How did Anton Chekhov approach his writing? Over at Open Culture, they go over the lauded short story writer’s rules of writing, as stated in an 1886 letter to his brother Aleksandr. “In 1886, Chekhov advised that if Aleksandr wished to get published in the magazine Fragments, he should observe the following: ‘1. The shorter, the better; 2. A bit of ideology and being up to date is most à propos; 3. Caricature is just fine, but ignorance of civil service ranks and of the seasons is strictly prohibited.'”
“For our readers, time is the precious commodity they invest in every book they decide to purchase and read. But time is being ground down into smaller and smaller units, long nights of reflection replaced with fragmentary bursts of free time. It’s just harder to make time for that thousand-page novel than it used to be, and there are more and more thousand-page novels to suffer from that temporal fragmentation.” Tor.com on why novellas are the form of the future.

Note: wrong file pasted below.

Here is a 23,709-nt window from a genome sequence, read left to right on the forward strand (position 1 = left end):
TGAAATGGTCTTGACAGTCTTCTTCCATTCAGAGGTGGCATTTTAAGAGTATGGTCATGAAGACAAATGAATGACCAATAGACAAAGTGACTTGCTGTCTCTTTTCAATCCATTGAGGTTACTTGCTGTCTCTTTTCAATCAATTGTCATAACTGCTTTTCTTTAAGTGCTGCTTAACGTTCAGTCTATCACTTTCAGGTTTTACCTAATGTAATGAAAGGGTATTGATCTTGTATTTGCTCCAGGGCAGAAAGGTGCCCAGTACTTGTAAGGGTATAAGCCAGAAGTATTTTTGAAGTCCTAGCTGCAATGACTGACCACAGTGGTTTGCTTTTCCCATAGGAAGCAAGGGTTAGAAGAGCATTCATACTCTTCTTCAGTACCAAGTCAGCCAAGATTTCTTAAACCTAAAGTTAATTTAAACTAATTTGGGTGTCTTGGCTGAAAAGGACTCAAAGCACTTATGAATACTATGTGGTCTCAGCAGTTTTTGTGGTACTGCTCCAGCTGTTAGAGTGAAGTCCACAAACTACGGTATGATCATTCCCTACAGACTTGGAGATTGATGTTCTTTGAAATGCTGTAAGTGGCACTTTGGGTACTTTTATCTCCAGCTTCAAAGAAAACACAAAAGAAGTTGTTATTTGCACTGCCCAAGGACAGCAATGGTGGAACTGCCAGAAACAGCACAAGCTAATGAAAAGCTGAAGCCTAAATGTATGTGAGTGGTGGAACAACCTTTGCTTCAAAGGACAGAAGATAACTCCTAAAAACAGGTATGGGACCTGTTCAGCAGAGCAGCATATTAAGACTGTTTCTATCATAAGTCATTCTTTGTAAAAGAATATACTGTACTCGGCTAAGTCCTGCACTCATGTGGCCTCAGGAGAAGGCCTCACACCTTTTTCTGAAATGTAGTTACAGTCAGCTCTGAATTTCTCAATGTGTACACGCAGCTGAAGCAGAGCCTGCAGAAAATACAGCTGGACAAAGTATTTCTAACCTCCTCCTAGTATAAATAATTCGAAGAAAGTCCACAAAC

n+1’s Research Collective has posted the introduction to Ellen Willis’s No More Nice Girls: Countercultural Essays (1992), and plans to post a series of essays by the seamless activist and writer– “Her refusal to subsume her personality to a movement, or to ignore the things that were important to her, remains an inspiration.”
My favorite part of my apartment is my wall-length bookshelf. When I look at it, I think of all the time I spent reading and accumulating its contents. I feel I’ve earned it, which is why I’m slightly insulted by Juniper Books’ $3,000-$100,000 “collection-development service,” a program designed for “people who want a library but haven’t had the time or inclination to amass a collection of books.”